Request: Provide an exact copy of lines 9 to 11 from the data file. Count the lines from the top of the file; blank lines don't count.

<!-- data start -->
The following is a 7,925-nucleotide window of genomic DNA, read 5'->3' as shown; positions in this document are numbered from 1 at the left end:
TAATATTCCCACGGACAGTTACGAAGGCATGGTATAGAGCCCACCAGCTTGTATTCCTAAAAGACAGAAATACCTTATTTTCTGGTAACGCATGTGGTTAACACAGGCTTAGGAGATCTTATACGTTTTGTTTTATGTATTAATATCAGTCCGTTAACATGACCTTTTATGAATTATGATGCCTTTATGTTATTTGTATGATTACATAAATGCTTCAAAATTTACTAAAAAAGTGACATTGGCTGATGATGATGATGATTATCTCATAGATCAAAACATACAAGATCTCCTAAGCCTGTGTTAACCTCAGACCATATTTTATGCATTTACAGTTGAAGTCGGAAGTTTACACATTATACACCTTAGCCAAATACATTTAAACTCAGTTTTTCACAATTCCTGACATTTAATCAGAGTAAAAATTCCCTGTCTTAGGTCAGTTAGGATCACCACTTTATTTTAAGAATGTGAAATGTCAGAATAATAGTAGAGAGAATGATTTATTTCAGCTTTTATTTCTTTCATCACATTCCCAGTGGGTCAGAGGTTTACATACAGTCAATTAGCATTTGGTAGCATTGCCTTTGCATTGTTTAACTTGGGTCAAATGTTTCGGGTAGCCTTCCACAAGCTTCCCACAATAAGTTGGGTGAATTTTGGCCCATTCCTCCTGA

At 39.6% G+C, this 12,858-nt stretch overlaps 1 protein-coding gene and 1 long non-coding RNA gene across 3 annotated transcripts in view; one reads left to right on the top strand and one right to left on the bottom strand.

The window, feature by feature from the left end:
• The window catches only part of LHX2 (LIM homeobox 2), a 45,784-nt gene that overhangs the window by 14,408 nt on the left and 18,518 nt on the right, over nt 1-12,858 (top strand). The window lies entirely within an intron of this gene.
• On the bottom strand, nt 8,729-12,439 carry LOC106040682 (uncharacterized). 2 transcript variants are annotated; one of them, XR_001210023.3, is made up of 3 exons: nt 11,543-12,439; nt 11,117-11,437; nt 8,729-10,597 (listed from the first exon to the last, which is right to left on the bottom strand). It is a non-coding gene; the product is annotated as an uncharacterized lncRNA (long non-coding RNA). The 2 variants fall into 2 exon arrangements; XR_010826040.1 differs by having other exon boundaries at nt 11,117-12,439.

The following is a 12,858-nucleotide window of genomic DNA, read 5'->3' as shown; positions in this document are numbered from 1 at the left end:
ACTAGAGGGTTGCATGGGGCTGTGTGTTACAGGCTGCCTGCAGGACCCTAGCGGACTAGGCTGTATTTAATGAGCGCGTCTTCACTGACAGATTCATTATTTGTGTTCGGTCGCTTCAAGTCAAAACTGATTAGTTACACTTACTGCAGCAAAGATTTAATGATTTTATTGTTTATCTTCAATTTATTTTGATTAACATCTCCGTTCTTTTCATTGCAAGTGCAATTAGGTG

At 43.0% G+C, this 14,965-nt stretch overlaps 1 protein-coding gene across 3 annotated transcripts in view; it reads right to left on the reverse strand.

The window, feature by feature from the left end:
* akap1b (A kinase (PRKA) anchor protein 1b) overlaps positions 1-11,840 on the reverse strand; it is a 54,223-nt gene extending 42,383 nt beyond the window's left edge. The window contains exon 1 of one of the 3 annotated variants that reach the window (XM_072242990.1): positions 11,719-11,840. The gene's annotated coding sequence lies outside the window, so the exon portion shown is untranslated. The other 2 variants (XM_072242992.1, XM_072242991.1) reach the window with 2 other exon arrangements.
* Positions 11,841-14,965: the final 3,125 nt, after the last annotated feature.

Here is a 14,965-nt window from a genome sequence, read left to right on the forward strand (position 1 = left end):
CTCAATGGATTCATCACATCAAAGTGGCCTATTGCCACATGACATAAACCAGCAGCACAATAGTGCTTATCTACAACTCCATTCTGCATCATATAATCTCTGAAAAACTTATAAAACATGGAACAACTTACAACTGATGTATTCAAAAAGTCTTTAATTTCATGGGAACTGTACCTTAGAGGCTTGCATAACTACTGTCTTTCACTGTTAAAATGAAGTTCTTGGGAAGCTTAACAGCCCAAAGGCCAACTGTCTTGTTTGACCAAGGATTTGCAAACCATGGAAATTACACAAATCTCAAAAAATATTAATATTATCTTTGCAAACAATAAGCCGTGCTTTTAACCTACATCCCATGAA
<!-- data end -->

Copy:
At 43.0% G+C, this 14,965-nt stretch overlaps 1 protein-coding gene across 3 annotated transcripts in view; it reads right to left on the reverse strand.

The window, feature by feature from the left end:
* akap1b (A kinase (PRKA) anchor protein 1b) overlaps positions 1-11,840 on the reverse strand; it is a 54,223-nt gene extending 42,383 nt beyond the window's left edge. The window contains exon 1 of one of the 3 annotated variants that reach the window (XM_072242990.1): positions 11,719-11,840. The gene's annotated coding sequence lies outside the window, so the exon portion shown is untranslated. The other 2 variants (XM_072242992.1, XM_072242991.1) reach the window with 2 other exon arrangements.